Does your platform just show and tell?
Man, some iOS software development teams were giddy as they learned that old devices were able to install the last known working application.
This is an area of the AppStore experience that has been weak in the Apple eco-system. As a developer, I should be able to give the right version of an application to my user. For that decision, the type of device / version of the OS should be a factor.
This functionality (and others like it) change the way developers can think about new platforms. Without this ability, you can easily feel teased when WWDC comes around and shows you new sexy jewels, some of which have you gnashing your teeth. How many didn’t jump on the autoLayout bandwagon when it was first announced in iOS6 because they had to deal with iOS5 users? (How many didn’t think the tools were baked yet?).
Some are wary though:
“The likelihood of any complex app, especially anything API driven, working after several years of neglect are slim. Those that do work may be incredibly unreliable and buggy”
I don’t understand this. The point isn’t that apps will work forever. If the backend changes then the app may not work and THEN WHAT!
That being said, Apple has been very quiet about the details here. If there is a bug in an application, can the developer get a fix into the older version? How does that all work?
How about planning for that?
I always have a configuration service that my applications speak to and shake hands with when they come online. This allows a nice match of config, A/B testing, and analytics. The three legs of the stool.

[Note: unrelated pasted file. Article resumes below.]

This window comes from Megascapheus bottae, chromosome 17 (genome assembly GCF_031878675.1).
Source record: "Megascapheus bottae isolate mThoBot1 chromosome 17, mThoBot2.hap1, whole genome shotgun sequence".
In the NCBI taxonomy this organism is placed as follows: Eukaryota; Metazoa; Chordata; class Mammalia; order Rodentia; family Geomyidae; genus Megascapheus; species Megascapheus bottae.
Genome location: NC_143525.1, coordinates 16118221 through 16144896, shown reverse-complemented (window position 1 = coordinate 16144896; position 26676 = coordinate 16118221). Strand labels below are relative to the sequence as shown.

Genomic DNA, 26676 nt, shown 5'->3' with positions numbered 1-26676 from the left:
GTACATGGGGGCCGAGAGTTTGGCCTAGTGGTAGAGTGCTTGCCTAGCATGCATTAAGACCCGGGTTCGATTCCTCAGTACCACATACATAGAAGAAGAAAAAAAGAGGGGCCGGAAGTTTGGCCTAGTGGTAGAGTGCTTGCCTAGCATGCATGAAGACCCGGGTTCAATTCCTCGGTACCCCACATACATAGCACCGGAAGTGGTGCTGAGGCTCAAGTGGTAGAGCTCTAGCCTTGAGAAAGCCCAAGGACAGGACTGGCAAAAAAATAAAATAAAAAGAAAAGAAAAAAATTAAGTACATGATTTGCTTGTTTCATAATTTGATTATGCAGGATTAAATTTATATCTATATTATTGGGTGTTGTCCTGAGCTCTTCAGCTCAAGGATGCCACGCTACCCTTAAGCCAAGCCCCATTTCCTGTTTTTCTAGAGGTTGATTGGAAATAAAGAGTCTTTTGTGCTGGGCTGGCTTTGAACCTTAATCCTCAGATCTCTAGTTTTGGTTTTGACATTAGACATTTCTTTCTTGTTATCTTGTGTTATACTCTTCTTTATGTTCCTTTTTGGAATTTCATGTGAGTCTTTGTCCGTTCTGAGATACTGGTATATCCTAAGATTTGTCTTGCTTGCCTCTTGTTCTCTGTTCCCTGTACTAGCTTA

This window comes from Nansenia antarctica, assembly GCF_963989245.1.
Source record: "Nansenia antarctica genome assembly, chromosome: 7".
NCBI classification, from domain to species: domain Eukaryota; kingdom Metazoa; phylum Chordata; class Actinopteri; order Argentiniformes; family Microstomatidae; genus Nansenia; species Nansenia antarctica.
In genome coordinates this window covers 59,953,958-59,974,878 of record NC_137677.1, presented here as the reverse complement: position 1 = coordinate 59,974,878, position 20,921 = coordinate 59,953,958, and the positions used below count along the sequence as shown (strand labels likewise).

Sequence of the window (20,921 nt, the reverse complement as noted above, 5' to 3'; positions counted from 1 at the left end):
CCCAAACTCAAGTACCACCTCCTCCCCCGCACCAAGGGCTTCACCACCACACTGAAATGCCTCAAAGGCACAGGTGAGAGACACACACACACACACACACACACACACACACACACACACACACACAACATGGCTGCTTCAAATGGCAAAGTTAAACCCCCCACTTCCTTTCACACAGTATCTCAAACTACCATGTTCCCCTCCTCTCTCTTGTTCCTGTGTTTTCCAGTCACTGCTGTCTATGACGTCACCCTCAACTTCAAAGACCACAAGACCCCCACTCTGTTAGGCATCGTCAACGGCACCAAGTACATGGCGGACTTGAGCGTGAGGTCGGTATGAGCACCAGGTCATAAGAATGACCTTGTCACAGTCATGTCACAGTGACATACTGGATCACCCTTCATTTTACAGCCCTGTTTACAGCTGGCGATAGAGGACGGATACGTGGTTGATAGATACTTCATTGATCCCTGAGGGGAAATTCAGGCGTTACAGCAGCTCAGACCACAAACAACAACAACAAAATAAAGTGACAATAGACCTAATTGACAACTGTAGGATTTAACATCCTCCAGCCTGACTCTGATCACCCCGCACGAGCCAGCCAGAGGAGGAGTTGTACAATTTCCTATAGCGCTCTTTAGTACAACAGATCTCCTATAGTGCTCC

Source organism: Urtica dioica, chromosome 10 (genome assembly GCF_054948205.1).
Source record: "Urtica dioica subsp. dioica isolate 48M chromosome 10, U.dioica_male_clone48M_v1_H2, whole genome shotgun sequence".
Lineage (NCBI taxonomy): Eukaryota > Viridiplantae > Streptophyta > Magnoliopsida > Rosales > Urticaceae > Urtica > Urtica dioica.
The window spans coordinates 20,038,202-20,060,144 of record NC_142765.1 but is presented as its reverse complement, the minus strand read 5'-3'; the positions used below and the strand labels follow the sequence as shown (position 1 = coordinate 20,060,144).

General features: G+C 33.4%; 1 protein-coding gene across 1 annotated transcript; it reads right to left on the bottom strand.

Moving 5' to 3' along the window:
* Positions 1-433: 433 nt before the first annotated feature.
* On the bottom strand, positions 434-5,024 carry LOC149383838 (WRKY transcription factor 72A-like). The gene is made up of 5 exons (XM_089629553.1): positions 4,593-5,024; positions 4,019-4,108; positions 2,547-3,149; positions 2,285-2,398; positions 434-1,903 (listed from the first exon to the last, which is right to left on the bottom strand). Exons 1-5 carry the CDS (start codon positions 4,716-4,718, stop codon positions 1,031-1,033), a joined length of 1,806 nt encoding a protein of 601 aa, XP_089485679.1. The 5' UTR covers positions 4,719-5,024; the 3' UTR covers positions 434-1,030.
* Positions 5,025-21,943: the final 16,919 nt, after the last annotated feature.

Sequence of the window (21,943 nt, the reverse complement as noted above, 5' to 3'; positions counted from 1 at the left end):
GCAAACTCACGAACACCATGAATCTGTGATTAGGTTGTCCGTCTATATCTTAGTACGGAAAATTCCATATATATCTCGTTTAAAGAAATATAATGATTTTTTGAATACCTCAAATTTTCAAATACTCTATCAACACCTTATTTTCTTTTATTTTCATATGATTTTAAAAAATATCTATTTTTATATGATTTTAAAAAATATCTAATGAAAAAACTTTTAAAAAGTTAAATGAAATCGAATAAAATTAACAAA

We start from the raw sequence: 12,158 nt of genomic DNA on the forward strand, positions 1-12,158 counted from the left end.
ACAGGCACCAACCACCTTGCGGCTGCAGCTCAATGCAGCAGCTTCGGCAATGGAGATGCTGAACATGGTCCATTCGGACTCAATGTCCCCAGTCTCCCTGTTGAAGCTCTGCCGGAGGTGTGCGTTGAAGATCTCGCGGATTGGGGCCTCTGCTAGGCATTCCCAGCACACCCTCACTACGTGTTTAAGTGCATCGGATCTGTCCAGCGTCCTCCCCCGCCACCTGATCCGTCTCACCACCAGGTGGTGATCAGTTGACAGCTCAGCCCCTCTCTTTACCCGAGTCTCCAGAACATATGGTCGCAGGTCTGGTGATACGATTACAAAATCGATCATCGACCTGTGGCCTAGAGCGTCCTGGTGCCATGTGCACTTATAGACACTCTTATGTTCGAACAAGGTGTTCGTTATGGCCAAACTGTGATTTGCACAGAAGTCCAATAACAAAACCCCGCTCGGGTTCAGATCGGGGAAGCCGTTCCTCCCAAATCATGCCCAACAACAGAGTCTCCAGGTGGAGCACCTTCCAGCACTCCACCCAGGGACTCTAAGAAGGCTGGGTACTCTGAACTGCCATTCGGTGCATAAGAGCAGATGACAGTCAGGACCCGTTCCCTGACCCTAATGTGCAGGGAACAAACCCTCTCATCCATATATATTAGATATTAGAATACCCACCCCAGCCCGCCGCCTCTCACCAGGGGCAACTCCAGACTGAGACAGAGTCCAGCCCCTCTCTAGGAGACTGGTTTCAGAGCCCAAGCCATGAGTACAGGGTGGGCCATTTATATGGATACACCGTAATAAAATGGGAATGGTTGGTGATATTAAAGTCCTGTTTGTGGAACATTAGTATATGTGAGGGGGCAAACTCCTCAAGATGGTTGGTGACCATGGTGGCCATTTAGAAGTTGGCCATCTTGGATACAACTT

Since the application passes up info such as the version of the app, OS, etc, the configuration service can then be smart enough to know if the app “should no longer work”. You can then put in a nag attack:
“Hey, you are really missing out. If you upgrade to v+1 you will get feature X, Y, and Z!”
And if you really get to a point where you can’t keep the application working, then you can use the nuclear option and force the user to upgrade to keep on going. You don’t want to do this to your users as a matter of course. In fact, I have never yet had to use it… but that doesn’t mean you shouldn’t plan for it. It is the kind of core functionality that you shouldn’t punt on, as you can’t go back into the past to fix it.
Native platforms such as iOS aren’t the only teasers. If you are beholden to any platforms out of your control (read: client side and more) then you are used to the tease.
The Web has the benefit of not being locked into an app model. You don’t have to wait for the user to update, you can basically force it. However, don’t get too smug. To be a Web developer is to be teased. How often do you see a great new feature in the platform that you can’t use because “I need to freaking support IE8 still :/” Hell.
We have seen amazing progress with the modern browsers which upgrade in short order, but I still wish that we could have gotten our cake and eaten it too by separating the app runtime from the browser shell.
I would give so much to be able to say “I require version ~5.4.x” and be able to map my application to capabilities.